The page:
But now: for an editor to be able to make those kinds of suggestions, they have to have done some version of what you describe as absorbing the music of a piece in order to parse it, or as watching all the parts move together. Does this mean there are two kinds of “outsides”? A readerly “outside” and an editorial “outside”? Or is it that the reader is indeed outside whereas the editor is positioned on the border between the inside and the outside?
Graham: I think that’s it! And there might even be degrees of or different positions along or within that editorial border zone. I’ve always noticed a significant difference between the reading we do in order to decide what goes into an issue and the reading we do as we edit and prepare queries for a writer. The first instance has me reading as if from the perspective of a reader—that readerly outside. Though I’m not quite “the reader” as I read, I imagine myself to be: I imagine how a reader might respond to the piece, while also putting my toes on that border, looking at how the piece is saying what it’s saying, but in a broader way, from a little further back. And it’s sometimes a surprise to then dig into edits and notice things I simply didn’t see before. It can be a little startling or confounding—How did I miss all that’s happening here?—but I was reading from a different position, from further outside.
That second type of outside you describe, the editorial outside, requires a seeing in all directions from an in-between place: How will the reader understand this phrasing? What is the writer trying to say here? Will this piece of punctuation guide the reader appropriately? And perhaps most importantly, am I railroading the writer’s intentions with these suggestions? Do I need to back off and let the thing unfold?
This might relate to what I mentioned earlier about diplomacy: the editor is responsible for the path across that border, from writer to reader, inside to outside—to help present something seamless for the reader that brings out in full what the writer intends. I think too of the copy editor’s and the proofreader’s places in that border zone, as well as the difference between substantive and line edits. The challenge can be to understand and maintain the integrity of one’s particular editorial role, which is also a shifting role, or one that will have you moving outside and inside—or, rather than inside, maybe it’s a closeness, as inside as an outside eye can get.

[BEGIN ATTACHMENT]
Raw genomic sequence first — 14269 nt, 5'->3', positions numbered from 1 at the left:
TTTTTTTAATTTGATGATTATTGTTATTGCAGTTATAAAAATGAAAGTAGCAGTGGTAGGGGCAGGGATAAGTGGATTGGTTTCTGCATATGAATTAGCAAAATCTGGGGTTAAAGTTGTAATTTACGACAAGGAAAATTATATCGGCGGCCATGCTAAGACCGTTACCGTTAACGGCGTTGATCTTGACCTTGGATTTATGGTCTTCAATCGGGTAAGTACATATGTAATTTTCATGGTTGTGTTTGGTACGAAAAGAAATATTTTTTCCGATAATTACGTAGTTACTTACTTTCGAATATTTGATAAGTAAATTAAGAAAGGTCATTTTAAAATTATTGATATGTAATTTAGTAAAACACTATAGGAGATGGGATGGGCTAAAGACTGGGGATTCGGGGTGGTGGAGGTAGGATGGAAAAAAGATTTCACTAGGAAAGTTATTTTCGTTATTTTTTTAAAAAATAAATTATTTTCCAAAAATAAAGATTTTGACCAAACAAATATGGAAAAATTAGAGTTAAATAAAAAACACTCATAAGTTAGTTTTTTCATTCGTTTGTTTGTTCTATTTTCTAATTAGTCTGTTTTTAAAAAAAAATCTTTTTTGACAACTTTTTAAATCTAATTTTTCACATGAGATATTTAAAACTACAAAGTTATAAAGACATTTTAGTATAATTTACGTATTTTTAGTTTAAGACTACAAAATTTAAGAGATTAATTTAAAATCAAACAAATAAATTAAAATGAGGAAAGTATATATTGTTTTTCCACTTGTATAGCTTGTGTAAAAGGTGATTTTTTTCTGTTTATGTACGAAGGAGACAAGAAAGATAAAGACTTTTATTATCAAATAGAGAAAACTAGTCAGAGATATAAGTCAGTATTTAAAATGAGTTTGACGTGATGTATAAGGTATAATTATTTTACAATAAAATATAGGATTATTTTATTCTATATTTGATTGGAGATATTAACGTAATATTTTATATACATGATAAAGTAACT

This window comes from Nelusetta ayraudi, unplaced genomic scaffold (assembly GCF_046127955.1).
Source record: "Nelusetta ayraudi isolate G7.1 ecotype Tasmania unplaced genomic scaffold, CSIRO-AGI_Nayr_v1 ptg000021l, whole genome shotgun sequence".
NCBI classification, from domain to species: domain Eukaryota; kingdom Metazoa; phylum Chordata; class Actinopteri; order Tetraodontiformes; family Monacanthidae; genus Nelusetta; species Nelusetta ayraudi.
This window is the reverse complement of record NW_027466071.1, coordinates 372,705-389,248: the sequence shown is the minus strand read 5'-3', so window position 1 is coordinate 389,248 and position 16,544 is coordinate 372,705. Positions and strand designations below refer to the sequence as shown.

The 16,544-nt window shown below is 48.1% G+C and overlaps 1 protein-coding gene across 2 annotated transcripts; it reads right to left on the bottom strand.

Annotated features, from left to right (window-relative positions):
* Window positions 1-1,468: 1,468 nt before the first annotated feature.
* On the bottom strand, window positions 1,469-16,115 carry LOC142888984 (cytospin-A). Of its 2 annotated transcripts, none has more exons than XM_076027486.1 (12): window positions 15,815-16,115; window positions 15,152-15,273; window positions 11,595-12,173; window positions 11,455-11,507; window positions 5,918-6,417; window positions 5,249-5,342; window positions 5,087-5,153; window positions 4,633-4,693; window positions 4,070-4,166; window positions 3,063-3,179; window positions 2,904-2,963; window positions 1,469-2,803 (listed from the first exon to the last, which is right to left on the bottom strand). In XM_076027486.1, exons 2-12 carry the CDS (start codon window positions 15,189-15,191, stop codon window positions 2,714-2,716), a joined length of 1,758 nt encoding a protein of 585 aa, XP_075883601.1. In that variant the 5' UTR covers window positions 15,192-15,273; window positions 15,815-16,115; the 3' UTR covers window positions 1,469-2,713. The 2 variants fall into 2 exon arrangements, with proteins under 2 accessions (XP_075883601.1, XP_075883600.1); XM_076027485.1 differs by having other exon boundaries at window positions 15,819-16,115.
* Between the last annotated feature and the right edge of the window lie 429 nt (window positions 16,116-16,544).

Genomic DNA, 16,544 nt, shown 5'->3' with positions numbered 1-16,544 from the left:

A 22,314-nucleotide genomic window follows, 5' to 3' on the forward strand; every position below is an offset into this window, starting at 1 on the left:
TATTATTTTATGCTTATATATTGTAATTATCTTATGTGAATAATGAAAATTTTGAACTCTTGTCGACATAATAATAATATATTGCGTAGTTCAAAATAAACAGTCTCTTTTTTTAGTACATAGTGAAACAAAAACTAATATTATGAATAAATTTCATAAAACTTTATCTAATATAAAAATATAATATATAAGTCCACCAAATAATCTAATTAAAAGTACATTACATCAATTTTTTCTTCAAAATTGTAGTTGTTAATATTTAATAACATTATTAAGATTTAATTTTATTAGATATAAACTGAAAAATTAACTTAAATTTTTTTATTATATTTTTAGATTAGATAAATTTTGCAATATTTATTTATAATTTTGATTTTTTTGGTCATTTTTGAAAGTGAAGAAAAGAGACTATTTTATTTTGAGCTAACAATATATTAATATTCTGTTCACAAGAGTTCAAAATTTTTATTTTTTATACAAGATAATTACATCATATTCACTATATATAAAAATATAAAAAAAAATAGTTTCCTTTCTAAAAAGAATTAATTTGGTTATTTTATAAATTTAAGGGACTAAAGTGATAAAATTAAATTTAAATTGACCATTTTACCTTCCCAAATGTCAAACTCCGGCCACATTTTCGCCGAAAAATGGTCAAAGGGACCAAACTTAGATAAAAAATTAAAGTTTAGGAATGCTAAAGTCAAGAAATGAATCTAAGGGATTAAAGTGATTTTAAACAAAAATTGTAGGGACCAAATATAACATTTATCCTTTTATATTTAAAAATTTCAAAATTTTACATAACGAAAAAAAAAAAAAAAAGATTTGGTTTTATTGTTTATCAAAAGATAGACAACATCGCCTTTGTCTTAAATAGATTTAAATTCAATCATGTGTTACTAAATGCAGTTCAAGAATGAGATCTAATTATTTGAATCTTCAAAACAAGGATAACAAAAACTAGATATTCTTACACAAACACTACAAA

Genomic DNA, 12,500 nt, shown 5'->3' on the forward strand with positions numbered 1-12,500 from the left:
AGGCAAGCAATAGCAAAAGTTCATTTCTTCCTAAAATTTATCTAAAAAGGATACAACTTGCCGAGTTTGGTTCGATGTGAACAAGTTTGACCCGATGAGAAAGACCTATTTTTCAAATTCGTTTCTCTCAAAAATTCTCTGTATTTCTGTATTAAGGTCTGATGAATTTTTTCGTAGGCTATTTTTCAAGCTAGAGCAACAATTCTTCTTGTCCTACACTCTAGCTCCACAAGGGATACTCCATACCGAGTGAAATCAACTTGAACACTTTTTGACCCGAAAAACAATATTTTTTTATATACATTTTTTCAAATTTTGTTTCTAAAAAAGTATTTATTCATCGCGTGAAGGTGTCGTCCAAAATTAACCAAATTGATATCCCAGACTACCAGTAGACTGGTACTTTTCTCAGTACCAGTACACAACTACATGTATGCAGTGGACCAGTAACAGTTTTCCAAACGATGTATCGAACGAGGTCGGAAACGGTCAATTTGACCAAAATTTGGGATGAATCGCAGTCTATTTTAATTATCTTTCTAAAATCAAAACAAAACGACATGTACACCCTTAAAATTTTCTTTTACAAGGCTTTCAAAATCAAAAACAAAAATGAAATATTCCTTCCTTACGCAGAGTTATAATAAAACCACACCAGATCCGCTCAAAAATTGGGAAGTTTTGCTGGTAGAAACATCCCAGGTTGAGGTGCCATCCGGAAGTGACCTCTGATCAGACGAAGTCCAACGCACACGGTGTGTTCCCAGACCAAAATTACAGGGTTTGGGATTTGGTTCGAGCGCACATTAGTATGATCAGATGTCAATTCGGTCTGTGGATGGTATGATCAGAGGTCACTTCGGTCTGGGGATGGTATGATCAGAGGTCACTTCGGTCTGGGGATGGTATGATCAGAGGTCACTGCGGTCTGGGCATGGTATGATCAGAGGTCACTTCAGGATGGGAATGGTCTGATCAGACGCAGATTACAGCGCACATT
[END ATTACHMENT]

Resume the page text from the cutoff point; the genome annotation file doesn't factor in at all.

I get the sense when I’m editing that I can see into the structure of the sentences and paragraphs, and I can watch closely the meaning and its unfolding, but I can’t truly know the writer’s perspective, can at best make guesses as to how they’d react to a query. So, just as we start the editorial cycle by reading as if we were readers, maybe key to the process of editing is reading as if from the inside, without actually being there.
For more on The Craft of Editing, check out Brick magazine’s YouTube series.
Please join us later in March on Brick‘s YouTube channel for The Craft of Editing, a series of in-depth discussions between recent Brick contributors and the magazine’s editors. Writers of non-fiction at all stages of their careers offer perspectives on their own editorial processes and what they most want from an editor, and Brick‘s editors will discuss the ways they work with text. This video series also promises close readings of Brick pieces, from first draft to final publication, lending insight into the magazine’s comprehensive editorial process.
Starring Brick contributors Souvankham Thammavongsa, Judy Fong Bates, Myrna Kostash, Erin Wunker, Sadiqa de Meijer, and Y-Dang Troeung, together with Brick editors Laurie D. Graham, Allison LaSorda, Liz Johnston, and Madeleine Thien.
Episode 8 of the Brick Podcast features Brick publisher Laurie Graham speaks with poet Sharon Olds to discuss everything from Olds’ strict religious upbringing to looming environmental catastrophe. They consider how even the most difficult or seemingly private things about us have the capacity for poetry.
Brick Podcast: Episode 7 with Souvankham Thammavongsa
Episode 7 of the Brick Podcast features a conversation with Souvankham Thammavongsa, wherein pushes back against being underestimated. She discusses her new short story collection How to Pronounce Knife, her Randy Travis fandom, and giving Little Red Riding Hood a brand new ending.
Souvankham’s essay, “My Cousin and I,” appeared in Brick 104. Order the issue here.
Episode 6 of the Brick Podcast features Brick editor Liz Johnston in conversation with Amitava Kumar to consider the nature of memory, the interplay of fact and fiction, and the power (and limitations) of the written word. (This interview was conducted pre-pandemic, so no social distancing was compromised in the making of this episode.)
Amitava Kumar’s essay, “I’m Writing a Novel, but There Is the News,” appeared in Brick 103. Read it here, or order the issue.
If one of your resolutions for 2020 was to read more, we’ve got just the thing to help! Our Get Current Deal—the most recent four issues of Brick (101, 102, 103, and 104)—is only $20 (plus shipping). A fantastic way to get up to date on all of Brick‘s latest literary offerings. Plus, a limited-edition Brick tote bag!
In these issues, you’ll find Tsitsi Dangarembga, Billy-Ray Belcourt, C.D. Wright, Eden Robinson, Michael Ondaatje, Laurie Anderson, Teju Cole, and more!
Over the last few months Brick folk have been working quietly on digitizing past issues. Now, we’re so excited to share with you that Brick‘s entire Modern Archive–that’s eight years, or the last sixteen issues–is available online, thanks to the expert work of UK-based Exact Editions.